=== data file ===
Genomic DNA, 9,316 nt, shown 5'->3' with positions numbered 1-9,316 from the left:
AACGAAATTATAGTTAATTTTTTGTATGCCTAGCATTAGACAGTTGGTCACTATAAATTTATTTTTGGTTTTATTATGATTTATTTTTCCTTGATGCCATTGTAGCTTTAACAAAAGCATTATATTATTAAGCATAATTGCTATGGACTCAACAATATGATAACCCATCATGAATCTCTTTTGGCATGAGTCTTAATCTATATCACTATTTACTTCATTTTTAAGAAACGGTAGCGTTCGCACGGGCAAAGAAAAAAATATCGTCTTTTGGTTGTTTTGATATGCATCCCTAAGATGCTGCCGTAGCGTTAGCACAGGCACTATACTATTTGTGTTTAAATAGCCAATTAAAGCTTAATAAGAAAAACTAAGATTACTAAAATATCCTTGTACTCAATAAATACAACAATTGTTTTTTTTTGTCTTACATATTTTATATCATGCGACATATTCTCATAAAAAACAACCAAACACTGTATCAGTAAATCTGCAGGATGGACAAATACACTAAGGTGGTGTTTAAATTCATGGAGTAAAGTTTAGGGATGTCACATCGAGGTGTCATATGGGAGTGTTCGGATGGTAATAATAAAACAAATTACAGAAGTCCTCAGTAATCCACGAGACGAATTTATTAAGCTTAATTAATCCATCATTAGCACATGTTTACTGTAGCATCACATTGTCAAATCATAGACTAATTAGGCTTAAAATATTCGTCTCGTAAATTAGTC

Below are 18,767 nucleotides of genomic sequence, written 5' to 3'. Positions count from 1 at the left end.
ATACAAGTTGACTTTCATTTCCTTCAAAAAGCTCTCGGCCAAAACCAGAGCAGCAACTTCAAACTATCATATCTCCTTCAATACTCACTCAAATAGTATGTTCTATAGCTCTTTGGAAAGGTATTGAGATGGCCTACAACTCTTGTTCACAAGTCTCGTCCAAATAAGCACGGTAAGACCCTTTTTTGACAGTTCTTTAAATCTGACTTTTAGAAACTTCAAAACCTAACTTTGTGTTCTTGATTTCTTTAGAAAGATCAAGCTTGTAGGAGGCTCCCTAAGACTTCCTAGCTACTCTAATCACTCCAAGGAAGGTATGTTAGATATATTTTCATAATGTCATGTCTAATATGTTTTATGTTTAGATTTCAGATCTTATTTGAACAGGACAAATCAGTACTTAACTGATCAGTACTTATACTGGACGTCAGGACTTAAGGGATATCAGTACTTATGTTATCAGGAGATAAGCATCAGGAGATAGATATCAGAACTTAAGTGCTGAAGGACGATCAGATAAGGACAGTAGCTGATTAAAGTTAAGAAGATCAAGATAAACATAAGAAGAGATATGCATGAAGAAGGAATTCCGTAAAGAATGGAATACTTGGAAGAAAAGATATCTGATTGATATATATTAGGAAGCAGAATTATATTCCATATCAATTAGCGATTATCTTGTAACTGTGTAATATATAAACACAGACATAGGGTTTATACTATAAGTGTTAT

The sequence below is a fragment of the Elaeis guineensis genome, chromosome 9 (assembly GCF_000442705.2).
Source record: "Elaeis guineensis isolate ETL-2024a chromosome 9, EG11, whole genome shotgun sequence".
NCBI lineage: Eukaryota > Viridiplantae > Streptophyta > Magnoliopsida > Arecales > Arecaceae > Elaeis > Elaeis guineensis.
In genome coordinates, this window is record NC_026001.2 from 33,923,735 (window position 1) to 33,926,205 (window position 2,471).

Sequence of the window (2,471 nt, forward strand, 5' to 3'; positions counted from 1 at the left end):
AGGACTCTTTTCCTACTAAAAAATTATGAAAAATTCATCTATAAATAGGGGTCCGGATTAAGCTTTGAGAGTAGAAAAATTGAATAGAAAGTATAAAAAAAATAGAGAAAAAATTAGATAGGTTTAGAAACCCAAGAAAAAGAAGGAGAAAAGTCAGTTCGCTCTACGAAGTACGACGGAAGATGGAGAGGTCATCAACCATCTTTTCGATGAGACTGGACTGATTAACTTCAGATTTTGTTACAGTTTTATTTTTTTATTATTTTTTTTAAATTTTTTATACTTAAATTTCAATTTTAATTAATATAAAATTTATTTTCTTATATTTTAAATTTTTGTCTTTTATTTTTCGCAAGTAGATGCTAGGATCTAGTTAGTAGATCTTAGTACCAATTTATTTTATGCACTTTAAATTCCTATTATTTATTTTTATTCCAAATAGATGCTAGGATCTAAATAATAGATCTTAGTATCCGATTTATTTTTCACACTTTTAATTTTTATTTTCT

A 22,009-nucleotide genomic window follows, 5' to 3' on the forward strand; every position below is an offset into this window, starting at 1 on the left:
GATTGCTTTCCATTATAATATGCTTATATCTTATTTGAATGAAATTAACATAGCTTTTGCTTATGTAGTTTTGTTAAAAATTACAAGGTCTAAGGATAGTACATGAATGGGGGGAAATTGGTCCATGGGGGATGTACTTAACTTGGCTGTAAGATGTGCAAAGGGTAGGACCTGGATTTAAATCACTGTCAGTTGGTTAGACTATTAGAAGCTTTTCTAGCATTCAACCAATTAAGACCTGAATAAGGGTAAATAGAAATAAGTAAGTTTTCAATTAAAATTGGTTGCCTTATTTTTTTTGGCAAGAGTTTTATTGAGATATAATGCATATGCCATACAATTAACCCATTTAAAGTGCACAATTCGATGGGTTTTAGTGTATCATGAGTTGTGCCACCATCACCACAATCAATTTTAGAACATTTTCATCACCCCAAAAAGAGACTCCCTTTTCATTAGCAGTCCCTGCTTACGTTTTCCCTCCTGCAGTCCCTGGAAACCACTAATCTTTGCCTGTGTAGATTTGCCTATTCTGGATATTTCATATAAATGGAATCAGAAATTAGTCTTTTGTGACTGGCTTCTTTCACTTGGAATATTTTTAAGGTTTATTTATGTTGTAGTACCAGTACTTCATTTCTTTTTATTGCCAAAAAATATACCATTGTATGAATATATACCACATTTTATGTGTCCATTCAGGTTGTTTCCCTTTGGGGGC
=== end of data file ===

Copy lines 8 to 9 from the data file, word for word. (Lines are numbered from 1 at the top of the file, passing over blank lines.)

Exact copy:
In genome coordinates, this window is record NC_026001.2 from 33,923,735 (window position 1) to 33,926,205 (window position 2,471).

Sequence of the window (2,471 nt, forward strand, 5' to 3'; positions counted from 1 at the left end):